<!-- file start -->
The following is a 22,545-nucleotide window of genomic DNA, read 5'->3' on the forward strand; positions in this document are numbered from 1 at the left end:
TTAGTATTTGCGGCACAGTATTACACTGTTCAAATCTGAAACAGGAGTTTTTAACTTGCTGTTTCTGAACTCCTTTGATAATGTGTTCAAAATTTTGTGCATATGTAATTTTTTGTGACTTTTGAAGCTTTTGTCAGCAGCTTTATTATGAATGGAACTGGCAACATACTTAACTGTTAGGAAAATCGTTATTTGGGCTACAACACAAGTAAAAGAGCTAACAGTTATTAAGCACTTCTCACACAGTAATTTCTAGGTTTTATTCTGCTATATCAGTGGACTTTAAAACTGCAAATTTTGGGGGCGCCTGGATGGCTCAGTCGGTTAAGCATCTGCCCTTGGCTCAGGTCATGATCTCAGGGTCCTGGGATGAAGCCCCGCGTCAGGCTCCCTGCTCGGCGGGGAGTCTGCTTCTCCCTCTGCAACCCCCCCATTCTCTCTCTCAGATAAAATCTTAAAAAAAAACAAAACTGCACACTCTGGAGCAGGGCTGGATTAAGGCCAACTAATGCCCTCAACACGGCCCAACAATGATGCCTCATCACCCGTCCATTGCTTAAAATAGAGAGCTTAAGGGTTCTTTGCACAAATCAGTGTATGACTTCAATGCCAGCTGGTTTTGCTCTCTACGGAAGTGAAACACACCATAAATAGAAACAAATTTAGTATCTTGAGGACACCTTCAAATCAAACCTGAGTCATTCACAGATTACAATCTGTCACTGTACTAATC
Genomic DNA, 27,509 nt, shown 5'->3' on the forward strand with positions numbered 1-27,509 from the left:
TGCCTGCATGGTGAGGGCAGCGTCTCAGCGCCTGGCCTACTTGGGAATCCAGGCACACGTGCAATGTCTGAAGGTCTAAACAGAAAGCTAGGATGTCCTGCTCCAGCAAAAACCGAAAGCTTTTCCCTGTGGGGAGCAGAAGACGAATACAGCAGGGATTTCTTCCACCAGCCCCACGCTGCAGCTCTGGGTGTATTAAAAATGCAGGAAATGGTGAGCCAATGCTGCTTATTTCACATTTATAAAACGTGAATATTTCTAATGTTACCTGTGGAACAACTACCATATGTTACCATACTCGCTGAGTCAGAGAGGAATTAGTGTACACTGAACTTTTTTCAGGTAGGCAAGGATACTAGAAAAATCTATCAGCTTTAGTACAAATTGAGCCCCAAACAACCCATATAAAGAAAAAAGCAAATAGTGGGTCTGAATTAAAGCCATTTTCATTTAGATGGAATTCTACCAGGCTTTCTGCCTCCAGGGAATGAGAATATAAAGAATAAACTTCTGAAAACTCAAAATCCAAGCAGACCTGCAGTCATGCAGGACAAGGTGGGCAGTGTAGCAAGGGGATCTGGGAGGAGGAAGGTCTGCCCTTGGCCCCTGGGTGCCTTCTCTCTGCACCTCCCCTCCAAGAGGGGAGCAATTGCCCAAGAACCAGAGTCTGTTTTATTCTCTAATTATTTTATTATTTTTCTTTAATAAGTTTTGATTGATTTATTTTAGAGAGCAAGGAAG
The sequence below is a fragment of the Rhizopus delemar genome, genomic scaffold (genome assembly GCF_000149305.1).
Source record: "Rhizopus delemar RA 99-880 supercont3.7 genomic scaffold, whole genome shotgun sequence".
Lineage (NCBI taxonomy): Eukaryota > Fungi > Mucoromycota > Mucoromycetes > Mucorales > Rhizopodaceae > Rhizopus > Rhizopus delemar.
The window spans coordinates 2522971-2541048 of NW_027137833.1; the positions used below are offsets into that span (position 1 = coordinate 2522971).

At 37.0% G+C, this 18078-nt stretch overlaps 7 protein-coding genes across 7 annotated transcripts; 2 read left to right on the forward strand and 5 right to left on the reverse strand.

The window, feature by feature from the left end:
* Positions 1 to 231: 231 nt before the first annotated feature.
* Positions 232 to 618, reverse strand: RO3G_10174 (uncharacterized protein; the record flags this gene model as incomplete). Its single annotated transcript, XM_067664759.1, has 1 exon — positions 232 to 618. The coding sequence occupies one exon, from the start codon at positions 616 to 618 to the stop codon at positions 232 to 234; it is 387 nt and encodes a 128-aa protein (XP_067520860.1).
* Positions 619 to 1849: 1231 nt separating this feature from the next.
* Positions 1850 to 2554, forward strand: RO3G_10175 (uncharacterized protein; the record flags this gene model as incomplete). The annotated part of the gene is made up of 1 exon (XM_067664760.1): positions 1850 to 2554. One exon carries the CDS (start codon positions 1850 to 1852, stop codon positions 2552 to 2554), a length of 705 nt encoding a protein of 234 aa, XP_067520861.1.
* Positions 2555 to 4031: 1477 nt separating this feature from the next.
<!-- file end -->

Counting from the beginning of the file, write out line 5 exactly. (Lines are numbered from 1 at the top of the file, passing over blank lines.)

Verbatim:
The sequence below is a fragment of the Rhizopus delemar genome, genomic scaffold (genome assembly GCF_000149305.1).